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It’s showtime for higher education institutions

I read an opinion piece a while back regarding mergers among higher education institutions. The author’s point was that schools that really needed to merge often started the process far too late. That strategy leaves little room for failure, and often results in school closures.

Mergers and closures are the most likely outcome for a large swath of higher education institutions in the relatively near future. As I wrote about a couple of weeks ago, Michigan’s public higher education institutions (combined) are running at about 55% capacity. “Right-sizing” the higher education landscape involves one of two approaches: increasing enrollment or closing schools.

Increasing enrollment doesn’t sound likely, although technically, there are enough traditional college-age students to give this approach a run for its money. Population isn’t really the problem, although it doesn’t help. Higher education institutions have lost their value propositions, thanks to their overwhelming attendance costs.

A bachelor’s degree is still the ticket to the middle class. Estimates vary, but a common one says that a person can earn $1M more in lifetime earnings on average with a bachelor’s degree, compared to a person who has only a high school diploma. Over a 40-year career, that’s $25,000 more per year, or $12 more per hour than a worker without a four-year degree.

That $12 makes a major difference, but a better paycheck isn’t the only thing workers look for. The Pew Research Center’s research on job satisfaction points out that lower-wage workers also receive fewer employer-paid benefits. This lower tier of employer-paid benefits decreases job satisfaction and contributes to a lower level of employee wellness.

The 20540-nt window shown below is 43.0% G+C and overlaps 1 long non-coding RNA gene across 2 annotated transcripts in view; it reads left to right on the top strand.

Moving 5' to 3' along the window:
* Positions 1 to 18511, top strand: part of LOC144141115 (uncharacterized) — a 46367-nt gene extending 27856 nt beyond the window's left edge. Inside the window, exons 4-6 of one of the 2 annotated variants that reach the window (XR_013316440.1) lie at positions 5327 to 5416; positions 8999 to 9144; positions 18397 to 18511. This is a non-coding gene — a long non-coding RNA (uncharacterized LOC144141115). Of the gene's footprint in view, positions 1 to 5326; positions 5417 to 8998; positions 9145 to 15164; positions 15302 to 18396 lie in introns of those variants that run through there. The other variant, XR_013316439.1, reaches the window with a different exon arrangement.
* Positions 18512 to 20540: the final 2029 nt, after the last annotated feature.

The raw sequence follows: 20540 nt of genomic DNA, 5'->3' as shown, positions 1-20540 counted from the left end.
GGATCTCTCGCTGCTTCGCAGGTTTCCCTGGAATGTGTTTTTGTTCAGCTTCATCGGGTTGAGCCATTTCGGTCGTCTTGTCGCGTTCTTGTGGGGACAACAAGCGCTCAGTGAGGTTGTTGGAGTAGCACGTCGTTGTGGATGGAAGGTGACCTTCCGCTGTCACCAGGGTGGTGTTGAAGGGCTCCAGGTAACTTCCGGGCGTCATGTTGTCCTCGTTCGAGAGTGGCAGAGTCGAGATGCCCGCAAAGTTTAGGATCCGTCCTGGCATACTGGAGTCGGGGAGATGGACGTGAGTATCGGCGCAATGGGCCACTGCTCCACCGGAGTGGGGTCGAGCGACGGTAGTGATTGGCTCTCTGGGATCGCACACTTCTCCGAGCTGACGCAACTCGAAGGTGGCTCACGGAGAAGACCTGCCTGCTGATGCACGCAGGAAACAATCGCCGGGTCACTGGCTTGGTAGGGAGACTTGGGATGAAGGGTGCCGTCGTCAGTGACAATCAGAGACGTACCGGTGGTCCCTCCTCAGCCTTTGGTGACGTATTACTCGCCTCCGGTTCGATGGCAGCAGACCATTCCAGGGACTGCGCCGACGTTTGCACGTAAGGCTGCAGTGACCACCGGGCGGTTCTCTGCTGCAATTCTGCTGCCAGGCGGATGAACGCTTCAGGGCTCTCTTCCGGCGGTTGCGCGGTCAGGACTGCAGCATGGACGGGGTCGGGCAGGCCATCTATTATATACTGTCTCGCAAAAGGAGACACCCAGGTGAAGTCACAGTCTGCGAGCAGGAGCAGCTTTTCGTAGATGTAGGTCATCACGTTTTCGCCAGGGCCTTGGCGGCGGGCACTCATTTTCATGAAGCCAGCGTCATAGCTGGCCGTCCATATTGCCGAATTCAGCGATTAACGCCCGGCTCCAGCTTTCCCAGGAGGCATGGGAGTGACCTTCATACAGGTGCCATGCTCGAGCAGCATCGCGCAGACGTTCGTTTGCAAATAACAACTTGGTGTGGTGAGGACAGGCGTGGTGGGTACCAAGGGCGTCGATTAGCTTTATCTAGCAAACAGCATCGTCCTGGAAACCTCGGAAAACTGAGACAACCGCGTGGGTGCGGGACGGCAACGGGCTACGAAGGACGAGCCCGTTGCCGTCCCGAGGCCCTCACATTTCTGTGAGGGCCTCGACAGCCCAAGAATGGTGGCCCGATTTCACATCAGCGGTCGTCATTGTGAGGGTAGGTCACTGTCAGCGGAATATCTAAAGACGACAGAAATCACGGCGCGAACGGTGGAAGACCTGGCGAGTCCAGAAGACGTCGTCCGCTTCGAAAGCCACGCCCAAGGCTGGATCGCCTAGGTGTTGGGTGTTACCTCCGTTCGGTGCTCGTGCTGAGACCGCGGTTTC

Higher education must adopt a student-focused strategy

When higher education institutions – particularly community colleges – go all-in on training workers for low-wage work, they commit their graduates to a lower level of job satisfaction and lower level of overall wellness. They commit their alumni to working longer hours for less pay, saving less for retirement, having fewer paid vacation and sick days, fewer opportunities to acquire new skills, and fewer prospects for promotion. If you’re a community college, that’s not a good enticement for people who have already experienced the pain that low-wage work generates.

To make community college enrollment as attractive as possible for as many people as possible, a two-year education must represent a real opportunity to escape the world of low-wage work. Community college administrators must clearly understand that a living wage is a moving target. They must constantly evaluate their programs using a yardstick that provides a standard measure of the student’s best interest. When a program no longer delivers the highest possible value to the student, it must either be reworked to improve student outcomes or retired. That is literally the only way a community college is going to attract students.

Tomorrow, I’ll look at the other strategy: school closures.

Photo Credit: United Voice , via Flickr